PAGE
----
More Than Just a Meal Out

More Than Just a Meal Out

As more and more Americans decide to dine out, restaurants in the Greater Daytona Region are ready to answer their call. But an increased focus on local dining is not just good for the appetite—it tells of a healthy, growing economy, too.

Read on to learn more about the interesting ways food, tourism and economy intersect, and what it means for the Greater Daytona Region in the months and years ahead. Just take a look.

Dining out in the Greater Daytona Region

Throughout the region, signs of a dining out-friendly culture abound. A December Daytona Beach News-Journal article discussed the trend, noting the opening of new restaurants and expansion of current favorites. The appeal of One Daytona to big-name restaurants, the development of a Metro Diner and Bonefish Grill in front of Volusia Mall, and the construction of Giuseppe’s Steel City Pizza, First Watch and Firehouse Subs in Port Orange were all cited as up-and-coming dining venues signaling the region’s progress in this area. This comes at the end of the a very successful year for Volusia County, in which 157 commercial construction permits were issued in the first nine months of the year alone. More people are dining out, and the Greater Daytona Region—as these developments show—is ready to heed their call.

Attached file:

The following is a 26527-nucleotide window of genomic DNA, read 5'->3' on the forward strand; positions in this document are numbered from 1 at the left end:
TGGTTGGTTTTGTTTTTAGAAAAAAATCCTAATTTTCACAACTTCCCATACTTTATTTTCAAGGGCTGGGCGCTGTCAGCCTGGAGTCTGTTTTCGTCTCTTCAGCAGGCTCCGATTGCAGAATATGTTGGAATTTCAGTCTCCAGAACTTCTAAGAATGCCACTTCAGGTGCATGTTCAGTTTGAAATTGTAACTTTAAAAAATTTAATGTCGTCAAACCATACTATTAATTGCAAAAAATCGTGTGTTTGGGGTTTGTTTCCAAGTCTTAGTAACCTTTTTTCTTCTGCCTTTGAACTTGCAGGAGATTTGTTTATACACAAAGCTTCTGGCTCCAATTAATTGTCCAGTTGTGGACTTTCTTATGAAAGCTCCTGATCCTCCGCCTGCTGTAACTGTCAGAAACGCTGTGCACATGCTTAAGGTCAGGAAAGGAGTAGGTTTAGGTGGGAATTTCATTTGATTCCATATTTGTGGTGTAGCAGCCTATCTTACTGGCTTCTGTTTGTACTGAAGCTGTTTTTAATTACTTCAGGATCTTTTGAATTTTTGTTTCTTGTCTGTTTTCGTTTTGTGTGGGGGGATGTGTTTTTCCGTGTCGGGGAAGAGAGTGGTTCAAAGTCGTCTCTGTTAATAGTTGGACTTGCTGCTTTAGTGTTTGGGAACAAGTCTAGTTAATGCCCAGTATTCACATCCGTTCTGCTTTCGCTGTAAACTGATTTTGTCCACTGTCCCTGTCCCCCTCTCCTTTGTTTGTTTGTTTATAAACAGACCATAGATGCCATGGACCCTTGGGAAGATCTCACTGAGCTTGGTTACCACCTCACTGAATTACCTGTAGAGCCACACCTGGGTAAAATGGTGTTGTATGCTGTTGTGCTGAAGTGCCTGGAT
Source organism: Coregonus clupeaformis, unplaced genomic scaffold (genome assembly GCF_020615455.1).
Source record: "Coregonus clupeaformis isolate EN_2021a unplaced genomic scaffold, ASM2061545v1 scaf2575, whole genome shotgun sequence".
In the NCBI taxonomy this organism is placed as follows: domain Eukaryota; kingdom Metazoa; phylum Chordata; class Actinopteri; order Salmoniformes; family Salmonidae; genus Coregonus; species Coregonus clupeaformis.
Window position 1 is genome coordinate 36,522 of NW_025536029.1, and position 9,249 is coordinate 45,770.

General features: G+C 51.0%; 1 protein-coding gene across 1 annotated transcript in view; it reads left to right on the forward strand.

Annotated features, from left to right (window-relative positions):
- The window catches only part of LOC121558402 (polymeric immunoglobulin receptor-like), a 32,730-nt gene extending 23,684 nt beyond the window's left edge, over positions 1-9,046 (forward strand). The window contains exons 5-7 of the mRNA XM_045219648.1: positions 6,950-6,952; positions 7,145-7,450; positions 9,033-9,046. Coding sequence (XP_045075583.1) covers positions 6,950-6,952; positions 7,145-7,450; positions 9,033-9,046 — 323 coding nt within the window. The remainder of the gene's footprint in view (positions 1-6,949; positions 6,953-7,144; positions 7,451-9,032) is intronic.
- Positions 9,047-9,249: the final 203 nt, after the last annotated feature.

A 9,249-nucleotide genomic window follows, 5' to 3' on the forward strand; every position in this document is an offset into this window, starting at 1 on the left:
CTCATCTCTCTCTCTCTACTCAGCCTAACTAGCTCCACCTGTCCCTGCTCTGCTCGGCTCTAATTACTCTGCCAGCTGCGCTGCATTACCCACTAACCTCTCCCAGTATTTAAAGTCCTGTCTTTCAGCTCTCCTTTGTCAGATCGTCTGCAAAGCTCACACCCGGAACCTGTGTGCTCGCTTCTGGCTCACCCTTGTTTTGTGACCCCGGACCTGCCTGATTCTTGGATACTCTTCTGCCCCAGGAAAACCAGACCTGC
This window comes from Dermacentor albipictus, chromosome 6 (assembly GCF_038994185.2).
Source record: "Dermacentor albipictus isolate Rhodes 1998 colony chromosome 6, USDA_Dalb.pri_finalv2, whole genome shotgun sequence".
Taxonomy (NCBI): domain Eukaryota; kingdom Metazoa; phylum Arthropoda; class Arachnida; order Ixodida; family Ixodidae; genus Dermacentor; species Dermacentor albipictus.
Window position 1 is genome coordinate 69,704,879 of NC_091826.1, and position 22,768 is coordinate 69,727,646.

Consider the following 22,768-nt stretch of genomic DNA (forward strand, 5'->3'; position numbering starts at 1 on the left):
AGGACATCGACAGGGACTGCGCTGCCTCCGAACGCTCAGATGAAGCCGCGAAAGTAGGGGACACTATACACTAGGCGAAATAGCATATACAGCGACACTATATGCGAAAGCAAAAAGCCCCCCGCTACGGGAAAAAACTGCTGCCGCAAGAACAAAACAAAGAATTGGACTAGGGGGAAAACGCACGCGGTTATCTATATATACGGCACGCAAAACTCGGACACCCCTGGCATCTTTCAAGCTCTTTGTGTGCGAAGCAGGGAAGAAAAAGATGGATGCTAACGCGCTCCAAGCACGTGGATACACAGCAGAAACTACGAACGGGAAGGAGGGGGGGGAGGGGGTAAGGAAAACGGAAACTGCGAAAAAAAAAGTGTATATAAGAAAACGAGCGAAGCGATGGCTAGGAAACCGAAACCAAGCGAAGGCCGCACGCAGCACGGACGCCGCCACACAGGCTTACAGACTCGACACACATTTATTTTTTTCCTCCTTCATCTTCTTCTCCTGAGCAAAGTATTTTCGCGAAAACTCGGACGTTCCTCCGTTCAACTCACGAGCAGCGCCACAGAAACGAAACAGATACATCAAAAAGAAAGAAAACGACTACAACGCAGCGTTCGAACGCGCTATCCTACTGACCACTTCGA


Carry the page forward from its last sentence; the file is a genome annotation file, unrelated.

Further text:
More than just a meal

The region’s proclivity for dining out is certainly good news for restauranteurs, but does it mean something more for the overall economy? The experts say yes. Costa Magoulas, dean of the College of Hospitality and Culinary Management at Daytona State College, told the News-Journal that the increase in restaurants is a sign of a healthy economy that has rebounded since the Great Recession. Magoulas also noted that this is the first time people are spending more money dining out than on groceries. This trend reflects greater financial stability for residents: an economic upturn all industries can take pride in, since it speaks to the health of the overall economy. Moreover, the region’s noticeable boom in restaurant construction suggests that it is receptive to consumers’ wants and needs, and is prime for new and expanding businesses to make the region their home.

An intriguing intersection

One example of the interconnectedness of industries can be seen between restaurants and tourism. According to Magoulas, the record 10 million-plus visitors to Volusia and Flagler counties in 2017 has helped the restaurant industry thrive, since out-of-town visitors in such high numbers form an audience which restauranteurs are hoping to serve. The connection between the restaurant industry and other fields is no doubt marked by similarly positive relationships.

To learn more about the economy of the Greater Daytona Region, and how regional trends can positively impact growing companies, get in touch with Team Volusia today.

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